We are delighted to present a guest blog from Sam Sims of the Institute for Government, co-author of their latest report on public service markets and commissioning. The report cites a number of apparent market failures and makes urgent recommendations for if, when and how public services should be taken to market and managed once there.
Market Stewardship: how government must change its approach to public service markets
The Open Public Services agenda is making private sector and charities the new ‘default’ providers of public services. It is an ambitious reform agenda, aiming to transform the way in which public services are delivered in the space of a parliament, with major changes underway in health, probation, employment services and education, amongst others.
New Institute for Government research however, finds that the pace of reform is causing its own problems. Parts of the criminal justice system ground to a halt recently as the company providing court translation services struggled to provide enough linguists. In Leicestershire good schools face the threat of closure because of the unintended consequences of academy age range changes. In the Work Programme some job seekers are receiving little or no help because the tight margins on which providers are working mean they focus resources on the easier to help.
What ties together the examples cited above is that, in the rush to develop public service markets, avoidable errors have been made. The pace of reform that the government has achieved is genuinely impressive but when service quality suffers, with real consequences for pupils, parents and job seekers, this runs the risks undermining the wider reform agenda.
Our research finds that as well as creating a new default for service providers, Open Public Services require a new set of defaults for the way in which government works. We call that new role Market Stewardship and our report, published last week, demonstrates that the change required inside government is just as radical as the changes in the way that services are being delivered on the ground.
The tools, frameworks and recommendations which we have developed through our research can help government get the best from Open Public Services. Our When to Contract framework (p17) helps policymakers identify and mitigate risks of using market mechanisms to deliver services, based on the characteristics of the service in question e.g., are there high switching costs for users, are service outcomes hard to attribute? The ten questions included in our framework help policymakers think systematically about how to design markets for particular services and, thoughtfully applied, could well have prevented the problems with court translation services.
When government is delivering services through third parties, specific reforms will often have unintended consequences as providers respond to the new incentives. We recommend government take a much more open approach to market design, working with providers through scenario planning exercises and simulations to better understand the effects of reforms. Again, thoughtful use of these tools could have prevented the problems with academy schools in Leicestershire and the problems with parking in the Work Programme.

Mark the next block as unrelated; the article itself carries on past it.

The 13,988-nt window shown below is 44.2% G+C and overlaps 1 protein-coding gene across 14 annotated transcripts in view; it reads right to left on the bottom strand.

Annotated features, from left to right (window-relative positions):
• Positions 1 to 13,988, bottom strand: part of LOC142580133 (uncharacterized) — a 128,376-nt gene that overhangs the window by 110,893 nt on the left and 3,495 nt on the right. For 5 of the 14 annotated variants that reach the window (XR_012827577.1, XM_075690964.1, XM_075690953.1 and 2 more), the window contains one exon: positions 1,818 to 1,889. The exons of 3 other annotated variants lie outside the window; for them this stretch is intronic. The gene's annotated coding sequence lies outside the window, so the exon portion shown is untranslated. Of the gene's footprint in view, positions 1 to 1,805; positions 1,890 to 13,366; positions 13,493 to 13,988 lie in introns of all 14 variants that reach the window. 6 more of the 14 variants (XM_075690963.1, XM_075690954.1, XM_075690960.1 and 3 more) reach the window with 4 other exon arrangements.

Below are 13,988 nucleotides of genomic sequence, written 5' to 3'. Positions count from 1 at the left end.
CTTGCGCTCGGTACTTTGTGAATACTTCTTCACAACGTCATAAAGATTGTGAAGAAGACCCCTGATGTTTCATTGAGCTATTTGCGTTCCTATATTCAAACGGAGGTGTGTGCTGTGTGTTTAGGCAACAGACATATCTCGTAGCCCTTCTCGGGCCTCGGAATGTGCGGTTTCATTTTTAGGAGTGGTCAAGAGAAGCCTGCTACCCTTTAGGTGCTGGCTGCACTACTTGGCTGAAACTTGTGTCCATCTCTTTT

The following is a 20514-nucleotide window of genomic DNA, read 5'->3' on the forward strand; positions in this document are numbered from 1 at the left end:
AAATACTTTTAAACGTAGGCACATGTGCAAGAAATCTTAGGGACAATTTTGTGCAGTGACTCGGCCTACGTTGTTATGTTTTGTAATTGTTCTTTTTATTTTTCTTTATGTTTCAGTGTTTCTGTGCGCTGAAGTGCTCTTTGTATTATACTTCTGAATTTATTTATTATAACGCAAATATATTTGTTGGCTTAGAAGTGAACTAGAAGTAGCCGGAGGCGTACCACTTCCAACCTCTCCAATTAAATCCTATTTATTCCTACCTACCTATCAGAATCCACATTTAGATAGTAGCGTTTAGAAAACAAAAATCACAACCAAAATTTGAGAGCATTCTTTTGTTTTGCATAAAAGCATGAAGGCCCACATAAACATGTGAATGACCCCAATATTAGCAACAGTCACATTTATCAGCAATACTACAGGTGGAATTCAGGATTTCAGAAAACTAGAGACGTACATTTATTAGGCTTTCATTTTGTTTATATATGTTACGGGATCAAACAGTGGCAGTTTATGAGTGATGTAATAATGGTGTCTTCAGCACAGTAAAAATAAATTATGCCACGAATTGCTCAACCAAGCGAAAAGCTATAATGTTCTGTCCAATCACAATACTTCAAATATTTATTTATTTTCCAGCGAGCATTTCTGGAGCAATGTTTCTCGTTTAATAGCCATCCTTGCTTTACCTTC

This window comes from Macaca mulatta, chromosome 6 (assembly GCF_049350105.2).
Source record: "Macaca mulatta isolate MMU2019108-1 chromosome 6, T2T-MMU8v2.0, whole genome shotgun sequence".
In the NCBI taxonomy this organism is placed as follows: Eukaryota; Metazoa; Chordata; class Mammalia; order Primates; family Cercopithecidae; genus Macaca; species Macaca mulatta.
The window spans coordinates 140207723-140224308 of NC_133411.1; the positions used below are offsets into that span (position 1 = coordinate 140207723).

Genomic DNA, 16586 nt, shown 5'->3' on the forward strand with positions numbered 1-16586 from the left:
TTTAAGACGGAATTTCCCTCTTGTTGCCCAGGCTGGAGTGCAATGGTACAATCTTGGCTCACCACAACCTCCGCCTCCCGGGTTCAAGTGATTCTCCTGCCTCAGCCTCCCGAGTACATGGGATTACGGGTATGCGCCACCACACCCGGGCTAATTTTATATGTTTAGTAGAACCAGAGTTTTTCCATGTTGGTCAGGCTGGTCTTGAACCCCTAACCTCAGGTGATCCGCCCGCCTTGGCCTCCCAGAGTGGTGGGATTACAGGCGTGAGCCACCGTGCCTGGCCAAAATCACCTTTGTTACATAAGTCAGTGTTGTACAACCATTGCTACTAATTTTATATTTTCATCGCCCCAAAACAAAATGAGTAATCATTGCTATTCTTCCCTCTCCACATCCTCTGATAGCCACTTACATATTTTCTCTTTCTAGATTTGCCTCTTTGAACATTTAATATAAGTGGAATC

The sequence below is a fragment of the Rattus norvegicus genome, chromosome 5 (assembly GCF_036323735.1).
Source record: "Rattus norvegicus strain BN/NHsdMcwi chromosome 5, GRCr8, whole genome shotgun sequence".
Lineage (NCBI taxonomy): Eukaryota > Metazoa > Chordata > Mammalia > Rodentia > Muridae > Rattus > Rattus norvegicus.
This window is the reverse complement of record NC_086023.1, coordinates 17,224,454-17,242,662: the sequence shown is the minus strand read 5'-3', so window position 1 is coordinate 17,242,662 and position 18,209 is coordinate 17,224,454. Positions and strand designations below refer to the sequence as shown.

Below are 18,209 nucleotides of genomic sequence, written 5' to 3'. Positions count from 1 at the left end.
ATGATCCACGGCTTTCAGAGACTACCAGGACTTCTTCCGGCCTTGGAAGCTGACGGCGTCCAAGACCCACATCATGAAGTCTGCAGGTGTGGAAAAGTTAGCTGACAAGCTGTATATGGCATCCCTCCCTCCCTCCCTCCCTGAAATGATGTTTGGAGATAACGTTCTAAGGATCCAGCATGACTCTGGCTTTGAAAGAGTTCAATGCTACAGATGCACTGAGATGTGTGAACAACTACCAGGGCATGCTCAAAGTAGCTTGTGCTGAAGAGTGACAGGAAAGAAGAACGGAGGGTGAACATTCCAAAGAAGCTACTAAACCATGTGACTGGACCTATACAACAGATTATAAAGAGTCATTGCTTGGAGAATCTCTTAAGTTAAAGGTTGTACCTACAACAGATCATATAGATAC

Given the importance of these services, Government should have a ‘competition impact assessment’ conducted, perhaps by the OfT, before implementing outsourcing programmes worth more than £100million. We also recommend a big increase in transparency once contracts have been awarded, particularly around how much funding particular providers are receiving and how they are performing against contractual obligations. This is essential, both for sustaining public trust in these markets and in holding government to account for how they award contracts.
If the government is going to harness the innovative potential of Open Public Services, and avoid further mistakes, which have the potential to undermine the whole agenda, it must be more transparent, more adaptive and experimental, and invest in the appropriate skills in Whitehall. More broadly, government needs to reconceive its role as constantly monitoring the performance of these markets and developing and trialling new ‘rules of the game’ in order to steer the market in the desired direction. Taken together, we call this approach Market Stewardship and if Open Public Services are to become the norm, then government must also adopt this as its new default approach.
Making public service markets work: Professionalising government’s approach to commissioning and market stewardship is an in-depth study of four public services markets – the Work Programme, Care for Older People, Schools and Probation – and draws on over 80 interviews with senior figures involved in commissioning, designing and providing public services.